Of course, whenever I took home an art project from school as a child, it was displayed on the refrigerator or put away in a memory box. But not so for my students! On Thursday morning I saw all my kids come bouncing down the hill wearing their hats they had made the day before! I made a compromise and told them they could wear them before school and during interval, but not during class. I also asked that they be cleared out of my room by Friday, because they were creating a mess. I explained that they can be worn outside of school for fun.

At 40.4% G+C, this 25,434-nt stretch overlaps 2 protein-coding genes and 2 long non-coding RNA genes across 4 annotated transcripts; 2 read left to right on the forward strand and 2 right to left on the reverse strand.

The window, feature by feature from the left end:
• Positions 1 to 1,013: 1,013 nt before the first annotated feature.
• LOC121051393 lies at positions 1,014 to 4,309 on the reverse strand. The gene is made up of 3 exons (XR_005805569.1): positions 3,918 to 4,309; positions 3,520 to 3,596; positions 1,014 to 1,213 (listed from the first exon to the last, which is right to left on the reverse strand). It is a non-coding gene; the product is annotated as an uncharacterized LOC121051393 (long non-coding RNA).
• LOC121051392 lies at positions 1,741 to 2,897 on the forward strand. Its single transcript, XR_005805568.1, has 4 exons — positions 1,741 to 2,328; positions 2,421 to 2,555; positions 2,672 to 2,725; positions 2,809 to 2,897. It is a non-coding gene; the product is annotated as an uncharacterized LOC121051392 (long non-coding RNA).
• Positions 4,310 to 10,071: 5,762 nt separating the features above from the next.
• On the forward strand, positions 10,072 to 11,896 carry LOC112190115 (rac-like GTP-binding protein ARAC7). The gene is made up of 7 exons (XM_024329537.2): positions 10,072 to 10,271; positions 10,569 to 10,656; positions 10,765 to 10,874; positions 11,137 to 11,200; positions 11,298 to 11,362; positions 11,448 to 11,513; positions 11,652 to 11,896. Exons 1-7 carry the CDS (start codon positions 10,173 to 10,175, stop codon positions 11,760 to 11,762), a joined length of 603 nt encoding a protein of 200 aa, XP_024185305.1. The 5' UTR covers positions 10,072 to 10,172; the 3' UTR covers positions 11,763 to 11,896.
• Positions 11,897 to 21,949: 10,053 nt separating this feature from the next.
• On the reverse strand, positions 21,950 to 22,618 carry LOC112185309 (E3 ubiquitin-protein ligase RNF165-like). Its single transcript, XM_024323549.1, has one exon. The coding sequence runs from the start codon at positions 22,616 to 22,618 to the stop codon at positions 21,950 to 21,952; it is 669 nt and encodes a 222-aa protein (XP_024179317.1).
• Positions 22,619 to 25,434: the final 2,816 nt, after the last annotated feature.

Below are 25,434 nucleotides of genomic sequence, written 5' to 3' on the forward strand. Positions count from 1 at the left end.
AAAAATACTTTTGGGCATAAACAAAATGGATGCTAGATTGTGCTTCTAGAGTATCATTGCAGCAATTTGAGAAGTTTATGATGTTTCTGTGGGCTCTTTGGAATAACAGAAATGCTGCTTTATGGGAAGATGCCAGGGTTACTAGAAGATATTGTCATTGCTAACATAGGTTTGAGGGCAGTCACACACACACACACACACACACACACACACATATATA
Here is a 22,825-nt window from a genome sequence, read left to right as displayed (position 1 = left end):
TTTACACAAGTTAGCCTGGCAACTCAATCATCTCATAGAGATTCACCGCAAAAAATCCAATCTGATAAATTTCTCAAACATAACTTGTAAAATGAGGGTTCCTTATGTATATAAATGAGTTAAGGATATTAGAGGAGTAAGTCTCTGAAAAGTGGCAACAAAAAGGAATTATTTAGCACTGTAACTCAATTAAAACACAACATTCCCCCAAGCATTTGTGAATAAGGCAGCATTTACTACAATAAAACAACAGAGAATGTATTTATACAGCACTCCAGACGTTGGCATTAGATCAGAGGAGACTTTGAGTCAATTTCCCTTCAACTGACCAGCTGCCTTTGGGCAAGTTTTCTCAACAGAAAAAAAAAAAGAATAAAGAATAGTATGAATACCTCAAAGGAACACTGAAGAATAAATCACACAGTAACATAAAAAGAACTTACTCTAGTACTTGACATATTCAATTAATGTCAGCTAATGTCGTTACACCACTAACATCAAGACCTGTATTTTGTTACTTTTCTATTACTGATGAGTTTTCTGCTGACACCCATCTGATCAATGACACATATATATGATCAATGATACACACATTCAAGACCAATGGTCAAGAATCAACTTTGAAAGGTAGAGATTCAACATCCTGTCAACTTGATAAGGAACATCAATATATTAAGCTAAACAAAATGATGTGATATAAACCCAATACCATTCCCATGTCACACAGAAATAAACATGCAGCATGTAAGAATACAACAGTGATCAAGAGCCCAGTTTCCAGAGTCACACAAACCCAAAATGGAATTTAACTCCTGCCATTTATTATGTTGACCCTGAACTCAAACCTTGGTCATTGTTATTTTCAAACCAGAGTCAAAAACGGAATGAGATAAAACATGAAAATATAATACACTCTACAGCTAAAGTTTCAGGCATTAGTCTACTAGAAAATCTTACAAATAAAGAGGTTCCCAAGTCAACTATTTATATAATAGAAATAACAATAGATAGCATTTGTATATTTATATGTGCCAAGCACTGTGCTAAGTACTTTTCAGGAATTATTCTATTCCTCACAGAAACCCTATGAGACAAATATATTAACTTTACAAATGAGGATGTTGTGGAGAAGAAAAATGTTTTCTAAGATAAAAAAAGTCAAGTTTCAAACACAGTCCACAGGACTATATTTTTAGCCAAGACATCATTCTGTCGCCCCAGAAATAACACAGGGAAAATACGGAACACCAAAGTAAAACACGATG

When I’m not busy making verb hats, I always seem to be keeping busy with something else. I arrive at school by 7:45a.m. and many days stay as late as six or seven, with only an hour or two of break in the afternoon to eat lunch and do laundry. Living next to my school gives me a unique situation that many other volunteers who live farther away don’t have. I’m able to hop over to school from 3-6 and work on lesson plans, without it being a huge inconvenience. Last year when I was still adjusting to being a teacher, as well as just living in Samoa, I wanted to leave school and not think about school after it was over. However this year I have this new urge to keep working there, thinking up new lessons, organizing papers, or grading. I take my small radio over with me and tune it to the Christian broadcasts that come from Southern California. It’s great company while I work and great for the soul! Some days, like this past week, I’m even kept company by rats in the staff room while I work. It’s all a part of the daily challenge!